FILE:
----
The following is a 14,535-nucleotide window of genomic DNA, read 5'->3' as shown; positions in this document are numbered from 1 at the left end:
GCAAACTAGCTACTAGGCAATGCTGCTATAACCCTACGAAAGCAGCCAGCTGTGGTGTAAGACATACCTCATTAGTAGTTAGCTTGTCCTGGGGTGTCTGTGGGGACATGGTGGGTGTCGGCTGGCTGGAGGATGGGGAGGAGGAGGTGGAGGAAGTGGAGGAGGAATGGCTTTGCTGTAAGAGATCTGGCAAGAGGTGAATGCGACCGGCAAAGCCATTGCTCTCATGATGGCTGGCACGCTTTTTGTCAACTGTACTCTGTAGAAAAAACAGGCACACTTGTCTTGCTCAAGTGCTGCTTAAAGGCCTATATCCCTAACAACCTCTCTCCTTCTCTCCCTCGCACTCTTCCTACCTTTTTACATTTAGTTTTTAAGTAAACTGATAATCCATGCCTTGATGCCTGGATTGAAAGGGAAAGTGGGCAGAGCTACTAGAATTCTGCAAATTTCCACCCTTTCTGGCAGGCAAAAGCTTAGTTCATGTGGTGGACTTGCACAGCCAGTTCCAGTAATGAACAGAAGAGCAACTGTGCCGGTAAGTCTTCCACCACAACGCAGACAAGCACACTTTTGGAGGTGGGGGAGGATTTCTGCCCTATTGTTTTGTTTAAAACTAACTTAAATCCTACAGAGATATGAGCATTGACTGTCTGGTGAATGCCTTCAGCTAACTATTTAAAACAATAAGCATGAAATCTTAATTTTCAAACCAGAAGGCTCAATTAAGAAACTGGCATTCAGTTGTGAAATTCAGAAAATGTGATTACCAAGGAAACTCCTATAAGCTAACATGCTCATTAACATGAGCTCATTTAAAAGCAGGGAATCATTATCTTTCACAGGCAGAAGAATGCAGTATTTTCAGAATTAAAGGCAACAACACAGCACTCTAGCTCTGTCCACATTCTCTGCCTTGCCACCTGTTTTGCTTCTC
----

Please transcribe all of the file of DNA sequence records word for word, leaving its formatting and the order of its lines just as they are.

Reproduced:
The following is a 14,535-nucleotide window of genomic DNA, read 5'->3' as shown; positions in this document are numbered from 1 at the left end:
GCAAACTAGCTACTAGGCAATGCTGCTATAACCCTACGAAAGCAGCCAGCTGTGGTGTAAGACATACCTCATTAGTAGTTAGCTTGTCCTGGGGTGTCTGTGGGGACATGGTGGGTGTCGGCTGGCTGGAGGATGGGGAGGAGGAGGTGGAGGAAGTGGAGGAGGAATGGCTTTGCTGTAAGAGATCTGGCAAGAGGTGAATGCGACCGGCAAAGCCATTGCTCTCATGATGGCTGGCACGCTTTTTGTCAACTGTACTCTGTAGAAAAAACAGGCACACTTGTCTTGCTCAAGTGCTGCTTAAAGGCCTATATCCCTAACAACCTCTCTCCTTCTCTCCCTCGCACTCTTCCTACCTTTTTACATTTAGTTTTTAAGTAAACTGATAATCCATGCCTTGATGCCTGGATTGAAAGGGAAAGTGGGCAGAGCTACTAGAATTCTGCAAATTTCCACCCTTTCTGGCAGGCAAAAGCTTAGTTCATGTGGTGGACTTGCACAGCCAGTTCCAGTAATGAACAGAAGAGCAACTGTGCCGGTAAGTCTTCCACCACAACGCAGACAAGCACACTTTTGGAGGTGGGGGAGGATTTCTGCCCTATTGTTTTGTTTAAAACTAACTTAAATCCTACAGAGATATGAGCATTGACTGTCTGGTGAATGCCTTCAGCTAACTATTTAAAACAATAAGCATGAAATCTTAATTTTCAAACCAGAAGGCTCAATTAAGAAACTGGCATTCAGTTGTGAAATTCAGAAAATGTGATTACCAAGGAAACTCCTATAAGCTAACATGCTCATTAACATGAGCTCATTTAAAAGCAGGGAATCATTATCTTTCACAGGCAGAAGAATGCAGTATTTTCAGAATTAAAGGCAACAACACAGCACTCTAGCTCTGTCCACATTCTCTGCCTTGCCACCTGTTTTGCTTCTC